Kmart exec found guilty
Ajury has found Charles Conaway, Kmart’s former CEO, guilty of misleading investors about the retailer’s finances during a 2001 conference call, according to wire reports. The June 1 verdict, handed down on civil fraud charges filed by the Securities and Exchange Commission, followed 10 days of testimony in an Ann Arbor, Mich., federal court.
The SEC accused Conaway of failing to disclose that Kmart was delaying payments to its vendors to conserve cash flow. Conaway testified that he didn’t consider the matter pertinent to shareholders, nor did he feel obligated to disclose the purchase of $800 million in inventory and its effect on Kmart’s finances.
The discount retailer, which is now part of Sears Holdings, filed for Chapter 11 bankruptcy protection in 2002.
Conaway’s lawyer told the Associated Press that his client would pursue an appeal.
Blake addresses China, Chile and more
Home Depot CEO Frank Blake told shareholders that the company knows it needs to improve its merchandising efforts but has taken great strides in the last 18 to 24 months. The company’s new lower price program, launched in 2008, “has been very successful and will continue as a core part of the business,” Blake told shareholders.
During the company’s annual shareholders meeting, Home Depot’s board of directors declared a first-quarter cash dividend of 22.5 cents per share. The company pointed to the string of 89 consecutive quarters in which a cash dividend was paid.
Perhaps the highlight of the shareholder event was the question-and-answer session, where Blake responded to a variety of shareholder questions and comments.
One shareholder questioned whether Home Depot board members Armando Codina and Karen Katen, who are also board members at General Motors, are being distracted by events at the troubled auto maker. The shareholder also expressed concern over “business acumen” of the GM board, generally. Blake described the board members as “extremely, extremely intelligent folks.” He added: “I can personally tell you that they have never been unavailable to me when I reach out for help, thoughts and suggestions.”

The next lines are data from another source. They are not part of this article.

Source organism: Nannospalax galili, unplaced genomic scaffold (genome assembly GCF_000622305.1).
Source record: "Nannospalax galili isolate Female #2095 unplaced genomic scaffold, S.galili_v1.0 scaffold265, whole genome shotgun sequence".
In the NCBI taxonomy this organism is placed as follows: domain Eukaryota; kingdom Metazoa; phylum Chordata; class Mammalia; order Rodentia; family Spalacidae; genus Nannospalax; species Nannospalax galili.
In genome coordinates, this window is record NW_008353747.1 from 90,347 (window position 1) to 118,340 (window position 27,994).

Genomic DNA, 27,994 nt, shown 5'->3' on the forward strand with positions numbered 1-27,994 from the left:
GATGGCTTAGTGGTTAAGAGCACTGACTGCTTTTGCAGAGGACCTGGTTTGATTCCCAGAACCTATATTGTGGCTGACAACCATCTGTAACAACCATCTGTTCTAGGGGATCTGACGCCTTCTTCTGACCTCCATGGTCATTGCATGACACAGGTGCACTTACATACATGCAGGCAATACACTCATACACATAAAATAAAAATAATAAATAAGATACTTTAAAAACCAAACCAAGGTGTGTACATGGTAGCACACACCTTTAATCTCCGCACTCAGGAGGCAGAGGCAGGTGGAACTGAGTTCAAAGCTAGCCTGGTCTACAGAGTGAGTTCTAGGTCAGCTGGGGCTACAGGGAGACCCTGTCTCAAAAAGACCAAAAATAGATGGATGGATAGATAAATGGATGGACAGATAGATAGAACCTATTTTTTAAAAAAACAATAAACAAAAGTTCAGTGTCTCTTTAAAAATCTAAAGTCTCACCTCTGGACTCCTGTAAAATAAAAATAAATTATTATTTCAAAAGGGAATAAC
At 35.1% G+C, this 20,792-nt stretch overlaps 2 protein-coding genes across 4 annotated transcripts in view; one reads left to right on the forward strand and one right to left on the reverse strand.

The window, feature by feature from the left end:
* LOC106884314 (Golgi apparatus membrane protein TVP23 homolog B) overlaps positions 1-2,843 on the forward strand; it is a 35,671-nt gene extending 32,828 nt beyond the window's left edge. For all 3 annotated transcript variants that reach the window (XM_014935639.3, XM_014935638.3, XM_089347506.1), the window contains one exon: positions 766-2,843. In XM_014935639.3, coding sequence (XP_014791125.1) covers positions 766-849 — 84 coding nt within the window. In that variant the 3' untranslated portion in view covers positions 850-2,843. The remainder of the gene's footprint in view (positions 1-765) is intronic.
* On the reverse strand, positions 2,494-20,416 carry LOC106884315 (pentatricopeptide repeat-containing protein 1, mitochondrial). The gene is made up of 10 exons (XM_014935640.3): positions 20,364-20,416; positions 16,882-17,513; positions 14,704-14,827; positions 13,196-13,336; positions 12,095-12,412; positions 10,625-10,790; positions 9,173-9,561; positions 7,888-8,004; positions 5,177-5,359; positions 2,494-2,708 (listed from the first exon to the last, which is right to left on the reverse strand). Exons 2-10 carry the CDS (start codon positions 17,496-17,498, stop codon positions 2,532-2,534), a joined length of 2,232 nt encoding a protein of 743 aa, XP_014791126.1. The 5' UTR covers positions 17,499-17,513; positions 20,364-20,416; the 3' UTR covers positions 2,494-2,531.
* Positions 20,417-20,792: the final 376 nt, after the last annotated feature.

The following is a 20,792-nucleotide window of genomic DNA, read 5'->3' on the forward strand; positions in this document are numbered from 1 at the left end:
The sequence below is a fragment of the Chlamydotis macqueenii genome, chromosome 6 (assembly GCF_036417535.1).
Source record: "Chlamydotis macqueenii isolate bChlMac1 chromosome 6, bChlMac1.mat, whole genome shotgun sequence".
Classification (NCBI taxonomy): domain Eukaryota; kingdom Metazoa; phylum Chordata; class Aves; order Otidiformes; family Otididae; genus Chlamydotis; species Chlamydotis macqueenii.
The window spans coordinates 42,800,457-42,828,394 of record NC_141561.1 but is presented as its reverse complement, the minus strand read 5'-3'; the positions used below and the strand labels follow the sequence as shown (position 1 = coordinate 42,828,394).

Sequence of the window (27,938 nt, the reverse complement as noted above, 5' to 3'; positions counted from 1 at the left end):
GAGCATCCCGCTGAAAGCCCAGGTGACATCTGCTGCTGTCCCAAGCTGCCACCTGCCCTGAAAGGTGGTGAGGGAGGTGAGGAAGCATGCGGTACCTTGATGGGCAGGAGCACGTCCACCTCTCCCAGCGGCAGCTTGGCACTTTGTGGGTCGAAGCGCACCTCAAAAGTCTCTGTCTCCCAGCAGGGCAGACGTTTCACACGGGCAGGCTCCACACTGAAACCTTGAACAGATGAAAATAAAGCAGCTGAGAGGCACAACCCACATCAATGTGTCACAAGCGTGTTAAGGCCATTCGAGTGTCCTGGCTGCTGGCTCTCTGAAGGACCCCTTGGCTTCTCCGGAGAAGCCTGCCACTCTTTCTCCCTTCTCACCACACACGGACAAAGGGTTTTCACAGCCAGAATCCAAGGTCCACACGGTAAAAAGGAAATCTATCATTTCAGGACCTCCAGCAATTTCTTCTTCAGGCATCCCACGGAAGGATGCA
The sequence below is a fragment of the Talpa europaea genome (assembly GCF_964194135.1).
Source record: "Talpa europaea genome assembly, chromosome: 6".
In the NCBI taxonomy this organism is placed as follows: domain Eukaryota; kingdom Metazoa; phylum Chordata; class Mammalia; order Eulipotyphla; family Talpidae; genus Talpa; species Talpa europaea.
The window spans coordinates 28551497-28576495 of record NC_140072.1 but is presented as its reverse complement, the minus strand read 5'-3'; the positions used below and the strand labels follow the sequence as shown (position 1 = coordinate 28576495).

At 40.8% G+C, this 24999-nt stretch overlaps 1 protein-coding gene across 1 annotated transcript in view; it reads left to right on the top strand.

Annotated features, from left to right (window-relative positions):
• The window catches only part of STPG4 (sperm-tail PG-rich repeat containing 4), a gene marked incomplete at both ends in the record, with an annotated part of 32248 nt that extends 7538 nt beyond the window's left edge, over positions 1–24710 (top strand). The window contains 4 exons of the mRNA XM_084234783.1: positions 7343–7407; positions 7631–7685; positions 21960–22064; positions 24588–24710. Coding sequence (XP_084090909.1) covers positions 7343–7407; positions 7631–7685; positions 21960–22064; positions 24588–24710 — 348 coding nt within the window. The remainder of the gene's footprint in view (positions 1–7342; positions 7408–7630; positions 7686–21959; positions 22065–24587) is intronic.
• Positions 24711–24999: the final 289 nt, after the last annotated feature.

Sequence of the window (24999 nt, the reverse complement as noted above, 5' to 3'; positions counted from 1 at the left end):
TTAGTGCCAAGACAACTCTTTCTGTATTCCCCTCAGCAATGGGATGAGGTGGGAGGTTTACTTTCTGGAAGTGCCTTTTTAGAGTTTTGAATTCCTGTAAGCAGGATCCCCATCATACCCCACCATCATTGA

Another shareholder asked when Home Depot would finally take serious advantage of the Chinese market, where Home Depot has 12 stores. Blake agreed with the enormous potential but explained some differences in lifestyle, distribution and the DIY concept and expressed a policy of corporate caution.
He added: “We’re not there just to have 12 stores. That doesn’t make much sense. So, over the next months and year, we’ll figure out either how we make a successful business in China or not.”
Blake, who recently expressed concern over home foreclosure statistics, agreed with one questioner that there is opportunity for Home Depot to benefit from houses coming out of foreclosure.
During one part of Frank Blake’s business discussion, a heckler interrupted, protesting a controversial dam project in Chile.
Blake said he would meet with groups attempting to protect Chilean forests from Patagonian dams. He added: “This is fairly far removed from our business. I can understand why the well-meaning folks who are interested in this issue would want to leverage the Home Depot relationship, but I’m not sure that it’s appropriate for the Home Depot to be getting in the midst of Chilean energy policy.”
Ace store will open at struggling Washington mall
Anew Ace Hardware store is set to open this summer at Eastgate Mall in Walla Walla, Wash., according to an article in the Walla Walla Union-Bulletin.
The 21,300-sq.-ft. store, which will take up four vacant spaces in the mall, will be opened by Doug and Linda Henry, who also own Henry’s Ace Hardware in Milton-Freewater, Ore.
Construction should be completed by mid-July with a soft opening in September and a grand opening targeted for October, the article said.
The retail spaces being used for the new store have been empty for more than two years. About 15 people are expected to be employed there within the first year.